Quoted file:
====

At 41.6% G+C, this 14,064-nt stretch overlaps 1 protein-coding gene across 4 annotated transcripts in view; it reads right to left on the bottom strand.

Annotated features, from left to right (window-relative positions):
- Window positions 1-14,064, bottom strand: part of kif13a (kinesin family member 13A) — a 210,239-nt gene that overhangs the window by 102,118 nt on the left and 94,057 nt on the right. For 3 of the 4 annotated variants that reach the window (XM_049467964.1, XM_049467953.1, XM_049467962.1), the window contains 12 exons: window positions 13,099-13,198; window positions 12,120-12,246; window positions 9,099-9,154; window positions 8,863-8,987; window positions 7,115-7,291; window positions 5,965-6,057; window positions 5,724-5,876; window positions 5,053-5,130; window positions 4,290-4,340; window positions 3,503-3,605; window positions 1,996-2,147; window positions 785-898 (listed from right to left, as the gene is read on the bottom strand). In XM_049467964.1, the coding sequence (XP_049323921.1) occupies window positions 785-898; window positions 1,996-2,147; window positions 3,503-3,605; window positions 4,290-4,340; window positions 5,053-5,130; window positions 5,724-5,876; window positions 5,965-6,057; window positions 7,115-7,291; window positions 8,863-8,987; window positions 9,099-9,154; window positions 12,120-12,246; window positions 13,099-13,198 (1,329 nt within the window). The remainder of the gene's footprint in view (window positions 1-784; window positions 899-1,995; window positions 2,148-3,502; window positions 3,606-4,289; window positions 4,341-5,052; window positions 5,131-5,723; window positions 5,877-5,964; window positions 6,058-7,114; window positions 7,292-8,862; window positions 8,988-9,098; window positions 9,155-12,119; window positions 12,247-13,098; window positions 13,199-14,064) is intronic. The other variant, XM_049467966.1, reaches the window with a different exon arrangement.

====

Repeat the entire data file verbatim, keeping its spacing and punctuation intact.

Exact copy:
At 41.6% G+C, this 14,064-nt stretch overlaps 1 protein-coding gene across 4 annotated transcripts in view; it reads right to left on the bottom strand.

Annotated features, from left to right (window-relative positions):
- Window positions 1-14,064, bottom strand: part of kif13a (kinesin family member 13A) — a 210,239-nt gene that overhangs the window by 102,118 nt on the left and 94,057 nt on the right. For 3 of the 4 annotated variants that reach the window (XM_049467964.1, XM_049467953.1, XM_049467962.1), the window contains 12 exons: window positions 13,099-13,198; window positions 12,120-12,246; window positions 9,099-9,154; window positions 8,863-8,987; window positions 7,115-7,291; window positions 5,965-6,057; window positions 5,724-5,876; window positions 5,053-5,130; window positions 4,290-4,340; window positions 3,503-3,605; window positions 1,996-2,147; window positions 785-898 (listed from right to left, as the gene is read on the bottom strand). In XM_049467964.1, the coding sequence (XP_049323921.1) occupies window positions 785-898; window positions 1,996-2,147; window positions 3,503-3,605; window positions 4,290-4,340; window positions 5,053-5,130; window positions 5,724-5,876; window positions 5,965-6,057; window positions 7,115-7,291; window positions 8,863-8,987; window positions 9,099-9,154; window positions 12,120-12,246; window positions 13,099-13,198 (1,329 nt within the window). The remainder of the gene's footprint in view (window positions 1-784; window positions 899-1,995; window positions 2,148-3,502; window positions 3,606-4,289; window positions 4,341-5,052; window positions 5,131-5,723; window positions 5,877-5,964; window positions 6,058-7,114; window positions 7,292-8,862; window positions 8,988-9,098; window positions 9,155-12,119; window positions 12,247-13,098; window positions 13,199-14,064) is intronic. The other variant, XM_049467966.1, reaches the window with a different exon arrangement.